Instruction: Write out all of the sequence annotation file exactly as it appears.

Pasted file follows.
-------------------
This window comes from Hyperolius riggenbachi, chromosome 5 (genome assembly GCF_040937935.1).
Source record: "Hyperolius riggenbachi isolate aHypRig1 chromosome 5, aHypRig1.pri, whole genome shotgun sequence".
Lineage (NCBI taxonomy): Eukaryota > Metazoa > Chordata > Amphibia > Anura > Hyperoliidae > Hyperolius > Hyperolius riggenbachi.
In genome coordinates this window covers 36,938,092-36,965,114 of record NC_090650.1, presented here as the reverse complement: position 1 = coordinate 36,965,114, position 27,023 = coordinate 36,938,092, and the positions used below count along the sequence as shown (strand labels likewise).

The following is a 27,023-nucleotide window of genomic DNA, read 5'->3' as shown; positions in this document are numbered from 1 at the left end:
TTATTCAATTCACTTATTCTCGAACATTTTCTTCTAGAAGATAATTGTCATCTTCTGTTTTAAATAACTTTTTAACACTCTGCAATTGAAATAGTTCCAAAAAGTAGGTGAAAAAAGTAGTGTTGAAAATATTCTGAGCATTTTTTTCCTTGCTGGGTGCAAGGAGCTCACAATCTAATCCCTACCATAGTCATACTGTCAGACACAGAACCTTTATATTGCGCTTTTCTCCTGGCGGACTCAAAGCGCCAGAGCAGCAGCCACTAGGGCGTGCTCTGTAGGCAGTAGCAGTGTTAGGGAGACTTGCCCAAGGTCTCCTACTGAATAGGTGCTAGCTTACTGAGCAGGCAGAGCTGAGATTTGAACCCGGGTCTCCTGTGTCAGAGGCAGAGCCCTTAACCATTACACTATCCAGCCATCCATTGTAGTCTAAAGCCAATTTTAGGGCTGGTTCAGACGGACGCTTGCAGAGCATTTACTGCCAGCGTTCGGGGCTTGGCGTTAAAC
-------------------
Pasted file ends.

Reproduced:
This window comes from Hyperolius riggenbachi, chromosome 5 (genome assembly GCF_040937935.1).
Source record: "Hyperolius riggenbachi isolate aHypRig1 chromosome 5, aHypRig1.pri, whole genome shotgun sequence".
Lineage (NCBI taxonomy): Eukaryota > Metazoa > Chordata > Amphibia > Anura > Hyperoliidae > Hyperolius > Hyperolius riggenbachi.
In genome coordinates this window covers 36,938,092-36,965,114 of record NC_090650.1, presented here as the reverse complement: position 1 = coordinate 36,965,114, position 27,023 = coordinate 36,938,092, and the positions used below count along the sequence as shown (strand labels likewise).

The following is a 27,023-nucleotide window of genomic DNA, read 5'->3' as shown; positions in this document are numbered from 1 at the left end:
TTATTCAATTCACTTATTCTCGAACATTTTCTTCTAGAAGATAATTGTCATCTTCTGTTTTAAATAACTTTTTAACACTCTGCAATTGAAATAGTTCCAAAAAGTAGGTGAAAAAAGTAGTGTTGAAAATATTCTGAGCATTTTTTTCCTTGCTGGGTGCAAGGAGCTCACAATCTAATCCCTACCATAGTCATACTGTCAGACACAGAACCTTTATATTGCGCTTTTCTCCTGGCGGACTCAAAGCGCCAGAGCAGCAGCCACTAGGGCGTGCTCTGTAGGCAGTAGCAGTGTTAGGGAGACTTGCCCAAGGTCTCCTACTGAATAGGTGCTAGCTTACTGAGCAGGCAGAGCTGAGATTTGAACCCGGGTCTCCTGTGTCAGAGGCAGAGCCCTTAACCATTACACTATCCAGCCATCCATTGTAGTCTAAAGCCAATTTTAGGGCTGGTTCAGACGGACGCTTGCAGAGCATTTACTGCCAGCGTTCGGGGCTTGGCGTTAAAC